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Percentage of Massena students on reduced lunches escalates

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MASSENA - The number of Massena Central School District students on free or reduced lunches has jumped nearly 20 percent in the last four years, according to Superintendent Roger B. Clough II.

Mr. Clough presented the district’s $46 million 2012-2013 spending plan to approximately two dozen members of the Massena Senior Citizens Club Wednesday afternoon. The budget, which voters will approve or reject on May 15, carries a 2.9 percent tax levy increase for property owners.

It includes no cuts this year and adds a math teacher, two special education teachers, a speech teacher, a licensed practical nurse and a 0.5 full time equivalent dispatcher. It also transfers four positions to the St. Lawrence-Lewis Board of Cooperative Educational Services.

When Mr. Clough began his job in 2008, approximately 32 percent of students were receiving free or reduced lunches, an indicator of poverty in a community. Since then, that percentage has risen to 51 percent of students this year, he said.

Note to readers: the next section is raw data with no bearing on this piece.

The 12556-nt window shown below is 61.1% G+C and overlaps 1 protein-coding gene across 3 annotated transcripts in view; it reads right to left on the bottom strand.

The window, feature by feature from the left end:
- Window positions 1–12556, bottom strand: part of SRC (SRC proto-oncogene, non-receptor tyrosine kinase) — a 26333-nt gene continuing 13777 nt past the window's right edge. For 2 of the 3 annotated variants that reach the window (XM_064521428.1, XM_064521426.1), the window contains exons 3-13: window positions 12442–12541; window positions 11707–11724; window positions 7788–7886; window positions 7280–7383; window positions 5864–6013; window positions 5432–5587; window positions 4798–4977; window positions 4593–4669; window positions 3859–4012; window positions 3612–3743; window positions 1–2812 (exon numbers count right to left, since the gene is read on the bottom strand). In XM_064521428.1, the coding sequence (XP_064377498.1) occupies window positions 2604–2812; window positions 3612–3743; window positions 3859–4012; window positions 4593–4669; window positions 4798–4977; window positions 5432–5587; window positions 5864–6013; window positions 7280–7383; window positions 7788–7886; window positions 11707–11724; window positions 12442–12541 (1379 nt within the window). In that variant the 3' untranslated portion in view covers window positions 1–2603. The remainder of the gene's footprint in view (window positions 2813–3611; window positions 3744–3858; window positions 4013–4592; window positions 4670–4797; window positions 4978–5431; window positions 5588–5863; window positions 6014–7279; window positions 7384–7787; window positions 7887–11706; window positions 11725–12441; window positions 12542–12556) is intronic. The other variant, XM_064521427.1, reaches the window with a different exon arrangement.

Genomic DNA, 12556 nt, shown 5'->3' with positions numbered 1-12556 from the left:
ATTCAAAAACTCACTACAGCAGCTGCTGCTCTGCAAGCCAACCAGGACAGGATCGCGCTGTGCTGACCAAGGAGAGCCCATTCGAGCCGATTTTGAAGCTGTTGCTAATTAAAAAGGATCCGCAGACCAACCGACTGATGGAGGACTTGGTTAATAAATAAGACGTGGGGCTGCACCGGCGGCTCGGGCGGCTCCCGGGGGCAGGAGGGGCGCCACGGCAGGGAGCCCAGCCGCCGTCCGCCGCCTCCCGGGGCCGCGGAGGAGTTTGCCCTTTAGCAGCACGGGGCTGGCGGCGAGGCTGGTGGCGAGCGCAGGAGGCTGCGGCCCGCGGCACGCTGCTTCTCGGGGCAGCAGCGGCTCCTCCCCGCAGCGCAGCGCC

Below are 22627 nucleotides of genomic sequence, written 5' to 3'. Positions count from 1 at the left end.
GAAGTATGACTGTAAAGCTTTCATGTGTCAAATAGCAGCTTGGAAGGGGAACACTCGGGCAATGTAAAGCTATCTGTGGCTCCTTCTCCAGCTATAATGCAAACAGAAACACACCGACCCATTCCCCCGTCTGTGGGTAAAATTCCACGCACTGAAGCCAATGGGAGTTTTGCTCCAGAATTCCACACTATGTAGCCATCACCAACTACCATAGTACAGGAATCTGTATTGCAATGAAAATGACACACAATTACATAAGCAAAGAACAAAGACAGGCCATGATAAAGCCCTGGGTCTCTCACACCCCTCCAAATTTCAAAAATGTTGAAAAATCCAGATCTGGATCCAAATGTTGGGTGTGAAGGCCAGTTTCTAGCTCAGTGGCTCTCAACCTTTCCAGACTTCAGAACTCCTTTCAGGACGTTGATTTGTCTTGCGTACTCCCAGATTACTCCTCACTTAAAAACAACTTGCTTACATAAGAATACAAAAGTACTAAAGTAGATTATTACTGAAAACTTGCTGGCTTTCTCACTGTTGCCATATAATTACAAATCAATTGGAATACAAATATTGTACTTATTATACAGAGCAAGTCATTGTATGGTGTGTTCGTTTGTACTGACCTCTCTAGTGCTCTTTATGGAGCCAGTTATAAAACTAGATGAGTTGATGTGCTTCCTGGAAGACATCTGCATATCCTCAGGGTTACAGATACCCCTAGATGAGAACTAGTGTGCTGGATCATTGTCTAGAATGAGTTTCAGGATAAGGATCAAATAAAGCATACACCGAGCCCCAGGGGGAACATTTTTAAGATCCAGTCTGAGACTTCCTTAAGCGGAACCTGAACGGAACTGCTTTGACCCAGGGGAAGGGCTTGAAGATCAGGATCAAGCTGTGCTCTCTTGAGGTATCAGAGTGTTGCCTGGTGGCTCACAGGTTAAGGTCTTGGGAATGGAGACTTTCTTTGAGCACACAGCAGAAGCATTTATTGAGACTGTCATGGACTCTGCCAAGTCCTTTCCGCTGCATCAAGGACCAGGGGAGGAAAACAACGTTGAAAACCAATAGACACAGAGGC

“We understand economically Massena has been hit pretty hard,” Mr. Clough told the senior citizens. “We understand that. The board understands that.

“Things are changing dramatically,” he said. “It’s not like when I went to school here or if you went to school here.”

The greater number of disadvantaged students has also brought new issues into the district, which require additional faculty, such as reading assistants and Title 1 teachers. While some of the positions are federally funded and don’t drive up the local tax levy, the changing demographics add new stresses on faculty and staff, he said.

“Our population has shifted ... We’re dealing with a lot of problems we didn’t deal with,” he said. “This isn’t the same district it was 10 years ago or 20 years ago.”

The additional challenges make many of the instructional positions all the more necessary, he said. Voters should know about those challenges as they head to the polls to approve a budget without any planned faculty cuts, he said.

Mr. Clough faced limited questions at the forum. Mary Anne Layo, a retired Salmon River School District teacher, wondered why the new positions had not been publicly advertised yet. She had seen other districts advertising positions.

“I don’t think I’m missing much. When I look, I don’t see anything,” she said.

The district first completes an internal job posting period, and will eventually be advertising for those jobs, Mr. Clough said.

“It hasn’t changed since I’ve been here,” he said. “It’s never been an issue.”

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